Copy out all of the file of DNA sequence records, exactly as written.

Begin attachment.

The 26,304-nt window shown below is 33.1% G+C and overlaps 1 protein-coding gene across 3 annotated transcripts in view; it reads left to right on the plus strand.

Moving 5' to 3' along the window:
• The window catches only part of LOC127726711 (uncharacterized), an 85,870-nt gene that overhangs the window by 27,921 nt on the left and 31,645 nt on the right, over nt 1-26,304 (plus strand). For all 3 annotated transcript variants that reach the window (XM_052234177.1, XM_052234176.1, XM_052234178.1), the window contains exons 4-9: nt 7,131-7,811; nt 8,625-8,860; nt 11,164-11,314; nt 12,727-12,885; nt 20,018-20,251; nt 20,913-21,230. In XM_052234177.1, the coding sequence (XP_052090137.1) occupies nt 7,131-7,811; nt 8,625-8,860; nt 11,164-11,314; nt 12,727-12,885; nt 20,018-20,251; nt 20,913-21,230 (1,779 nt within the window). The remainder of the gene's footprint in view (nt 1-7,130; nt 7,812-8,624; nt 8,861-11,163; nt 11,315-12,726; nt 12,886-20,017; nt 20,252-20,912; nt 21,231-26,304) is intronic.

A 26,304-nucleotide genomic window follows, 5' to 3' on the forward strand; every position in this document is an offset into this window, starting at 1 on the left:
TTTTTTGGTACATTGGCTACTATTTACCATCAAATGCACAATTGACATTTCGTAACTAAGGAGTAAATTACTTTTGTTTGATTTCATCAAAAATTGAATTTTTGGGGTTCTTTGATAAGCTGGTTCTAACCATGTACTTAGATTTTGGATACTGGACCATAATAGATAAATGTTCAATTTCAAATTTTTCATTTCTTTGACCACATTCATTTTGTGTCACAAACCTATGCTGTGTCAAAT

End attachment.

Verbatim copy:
The 26,304-nt window shown below is 33.1% G+C and overlaps 1 protein-coding gene across 3 annotated transcripts in view; it reads left to right on the plus strand.

Moving 5' to 3' along the window:
• The window catches only part of LOC127726711 (uncharacterized), an 85,870-nt gene that overhangs the window by 27,921 nt on the left and 31,645 nt on the right, over nt 1-26,304 (plus strand). For all 3 annotated transcript variants that reach the window (XM_052234177.1, XM_052234176.1, XM_052234178.1), the window contains exons 4-9: nt 7,131-7,811; nt 8,625-8,860; nt 11,164-11,314; nt 12,727-12,885; nt 20,018-20,251; nt 20,913-21,230. In XM_052234177.1, the coding sequence (XP_052090137.1) occupies nt 7,131-7,811; nt 8,625-8,860; nt 11,164-11,314; nt 12,727-12,885; nt 20,018-20,251; nt 20,913-21,230 (1,779 nt within the window). The remainder of the gene's footprint in view (nt 1-7,130; nt 7,812-8,624; nt 8,861-11,163; nt 11,315-12,726; nt 12,886-20,017; nt 20,252-20,912; nt 21,231-26,304) is intronic.

A 26,304-nucleotide genomic window follows, 5' to 3' on the forward strand; every position in this document is an offset into this window, starting at 1 on the left:
TTTTTTGGTACATTGGCTACTATTTACCATCAAATGCACAATTGACATTTCGTAACTAAGGAGTAAATTACTTTTGTTTGATTTCATCAAAAATTGAATTTTTGGGGTTCTTTGATAAGCTGGTTCTAACCATGTACTTAGATTTTGGATACTGGACCATAATAGATAAATGTTCAATTTCAAATTTTTCATTTCTTTGACCACATTCATTTTGTGTCACAAACCTATGCTGTGTCAAAT